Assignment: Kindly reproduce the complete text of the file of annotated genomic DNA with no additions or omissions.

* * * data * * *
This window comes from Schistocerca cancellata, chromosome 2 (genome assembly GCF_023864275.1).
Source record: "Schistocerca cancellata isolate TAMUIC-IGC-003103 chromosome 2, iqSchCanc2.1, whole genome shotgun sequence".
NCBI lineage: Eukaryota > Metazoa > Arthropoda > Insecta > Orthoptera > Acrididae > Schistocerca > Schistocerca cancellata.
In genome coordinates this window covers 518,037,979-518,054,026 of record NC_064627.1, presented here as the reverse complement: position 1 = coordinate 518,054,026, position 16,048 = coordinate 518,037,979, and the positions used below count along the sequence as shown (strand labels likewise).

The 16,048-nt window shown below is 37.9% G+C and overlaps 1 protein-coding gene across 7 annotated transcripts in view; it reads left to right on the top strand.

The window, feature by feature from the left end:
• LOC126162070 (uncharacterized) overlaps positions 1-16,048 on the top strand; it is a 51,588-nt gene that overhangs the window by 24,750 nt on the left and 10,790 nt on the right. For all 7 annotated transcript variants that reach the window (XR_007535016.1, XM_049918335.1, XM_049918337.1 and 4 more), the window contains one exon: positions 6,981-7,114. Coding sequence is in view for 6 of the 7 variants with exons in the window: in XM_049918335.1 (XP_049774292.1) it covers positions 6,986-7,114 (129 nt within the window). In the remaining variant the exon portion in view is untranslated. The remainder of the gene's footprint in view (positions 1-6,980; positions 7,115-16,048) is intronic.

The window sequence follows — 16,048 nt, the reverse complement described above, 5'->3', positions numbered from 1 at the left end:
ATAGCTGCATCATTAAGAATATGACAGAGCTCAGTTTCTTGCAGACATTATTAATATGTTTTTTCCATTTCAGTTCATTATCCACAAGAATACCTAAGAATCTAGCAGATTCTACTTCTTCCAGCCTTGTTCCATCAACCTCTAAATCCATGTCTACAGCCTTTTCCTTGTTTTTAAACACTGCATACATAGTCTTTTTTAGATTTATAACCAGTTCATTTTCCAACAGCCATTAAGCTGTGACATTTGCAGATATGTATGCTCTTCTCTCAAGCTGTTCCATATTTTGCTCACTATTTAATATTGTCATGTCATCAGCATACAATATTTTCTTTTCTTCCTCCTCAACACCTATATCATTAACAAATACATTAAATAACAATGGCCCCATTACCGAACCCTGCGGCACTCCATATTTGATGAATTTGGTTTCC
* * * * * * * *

This window comes from Schistocerca cancellata, chromosome 2 (genome assembly GCF_023864275.1).
Source record: "Schistocerca cancellata isolate TAMUIC-IGC-003103 chromosome 2, iqSchCanc2.1, whole genome shotgun sequence".
NCBI lineage: Eukaryota > Metazoa > Arthropoda > Insecta > Orthoptera > Acrididae > Schistocerca > Schistocerca cancellata.
In genome coordinates this window covers 518,037,979-518,054,026 of record NC_064627.1, presented here as the reverse complement: position 1 = coordinate 518,054,026, position 16,048 = coordinate 518,037,979, and the positions used below count along the sequence as shown (strand labels likewise).

The 16,048-nt window shown below is 37.9% G+C and overlaps 1 protein-coding gene across 7 annotated transcripts in view; it reads left to right on the top strand.

The window, feature by feature from the left end:
• LOC126162070 (uncharacterized) overlaps positions 1-16,048 on the top strand; it is a 51,588-nt gene that overhangs the window by 24,750 nt on the left and 10,790 nt on the right. For all 7 annotated transcript variants that reach the window (XR_007535016.1, XM_049918335.1, XM_049918337.1 and 4 more), the window contains one exon: positions 6,981-7,114. Coding sequence is in view for 6 of the 7 variants with exons in the window: in XM_049918335.1 (XP_049774292.1) it covers positions 6,986-7,114 (129 nt within the window). In the remaining variant the exon portion in view is untranslated. The remainder of the gene's footprint in view (positions 1-6,980; positions 7,115-16,048) is intronic.

The window sequence follows — 16,048 nt, the reverse complement described above, 5'->3', positions numbered from 1 at the left end:
ATAGCTGCATCATTAAGAATATGACAGAGCTCAGTTTCTTGCAGACATTATTAATATGTTTTTTCCATTTCAGTTCATTATCCACAAGAATACCTAAGAATCTAGCAGATTCTACTTCTTCCAGCCTTGTTCCATCAACCTCTAAATCCATGTCTACAGCCTTTTCCTTGTTTTTAAACACTGCATACATAGTCTTTTTTAGATTTATAACCAGTTCATTTTCCAACAGCCATTAAGCTGTGACATTTGCAGATATGTATGCTCTTCTCTCAAGCTGTTCCATATTTTGCTCACTATTTAATATTGTCATGTCATCAGCATACAATATTTTCTTTTCTTCCTCCTCAACACCTATATCATTAACAAATACATTAAATAACAATGGCCCCATTACCGAACCCTGCGGCACTCCATATTTGATGAATTTGGTTTCC